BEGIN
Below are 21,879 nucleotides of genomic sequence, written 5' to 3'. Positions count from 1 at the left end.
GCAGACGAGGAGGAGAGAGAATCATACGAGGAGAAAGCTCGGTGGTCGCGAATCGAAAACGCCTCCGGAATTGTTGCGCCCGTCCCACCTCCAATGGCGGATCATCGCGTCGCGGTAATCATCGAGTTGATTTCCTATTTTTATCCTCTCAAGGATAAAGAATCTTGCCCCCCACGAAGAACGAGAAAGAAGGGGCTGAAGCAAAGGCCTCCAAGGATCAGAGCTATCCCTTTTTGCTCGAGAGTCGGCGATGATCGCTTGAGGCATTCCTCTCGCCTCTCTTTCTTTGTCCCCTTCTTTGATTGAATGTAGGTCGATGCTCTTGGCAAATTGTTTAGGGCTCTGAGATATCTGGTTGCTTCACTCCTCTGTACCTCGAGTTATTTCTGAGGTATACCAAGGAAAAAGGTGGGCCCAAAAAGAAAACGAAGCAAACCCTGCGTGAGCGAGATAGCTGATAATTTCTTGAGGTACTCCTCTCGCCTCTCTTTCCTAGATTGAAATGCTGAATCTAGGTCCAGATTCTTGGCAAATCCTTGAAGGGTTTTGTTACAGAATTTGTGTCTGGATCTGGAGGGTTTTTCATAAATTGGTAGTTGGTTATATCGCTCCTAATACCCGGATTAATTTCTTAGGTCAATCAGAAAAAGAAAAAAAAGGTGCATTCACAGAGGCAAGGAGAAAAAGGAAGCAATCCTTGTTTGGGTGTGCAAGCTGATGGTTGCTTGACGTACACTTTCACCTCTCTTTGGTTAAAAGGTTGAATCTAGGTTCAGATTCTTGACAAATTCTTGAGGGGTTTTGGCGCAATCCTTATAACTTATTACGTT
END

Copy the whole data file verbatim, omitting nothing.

Below are 21,879 nucleotides of genomic sequence, written 5' to 3'. Positions count from 1 at the left end.
GCAGACGAGGAGGAGAGAGAATCATACGAGGAGAAAGCTCGGTGGTCGCGAATCGAAAACGCCTCCGGAATTGTTGCGCCCGTCCCACCTCCAATGGCGGATCATCGCGTCGCGGTAATCATCGAGTTGATTTCCTATTTTTATCCTCTCAAGGATAAAGAATCTTGCCCCCCACGAAGAACGAGAAAGAAGGGGCTGAAGCAAAGGCCTCCAAGGATCAGAGCTATCCCTTTTTGCTCGAGAGTCGGCGATGATCGCTTGAGGCATTCCTCTCGCCTCTCTTTCTTTGTCCCCTTCTTTGATTGAATGTAGGTCGATGCTCTTGGCAAATTGTTTAGGGCTCTGAGATATCTGGTTGCTTCACTCCTCTGTACCTCGAGTTATTTCTGAGGTATACCAAGGAAAAAGGTGGGCCCAAAAAGAAAACGAAGCAAACCCTGCGTGAGCGAGATAGCTGATAATTTCTTGAGGTACTCCTCTCGCCTCTCTTTCCTAGATTGAAATGCTGAATCTAGGTCCAGATTCTTGGCAAATCCTTGAAGGGTTTTGTTACAGAATTTGTGTCTGGATCTGGAGGGTTTTTCATAAATTGGTAGTTGGTTATATCGCTCCTAATACCCGGATTAATTTCTTAGGTCAATCAGAAAAAGAAAAAAAAGGTGCATTCACAGAGGCAAGGAGAAAAAGGAAGCAATCCTTGTTTGGGTGTGCAAGCTGATGGTTGCTTGACGTACACTTTCACCTCTCTTTGGTTAAAAGGTTGAATCTAGGTTCAGATTCTTGACAAATTCTTGAGGGGTTTTGGCGCAATCCTTATAACTTATTACGTT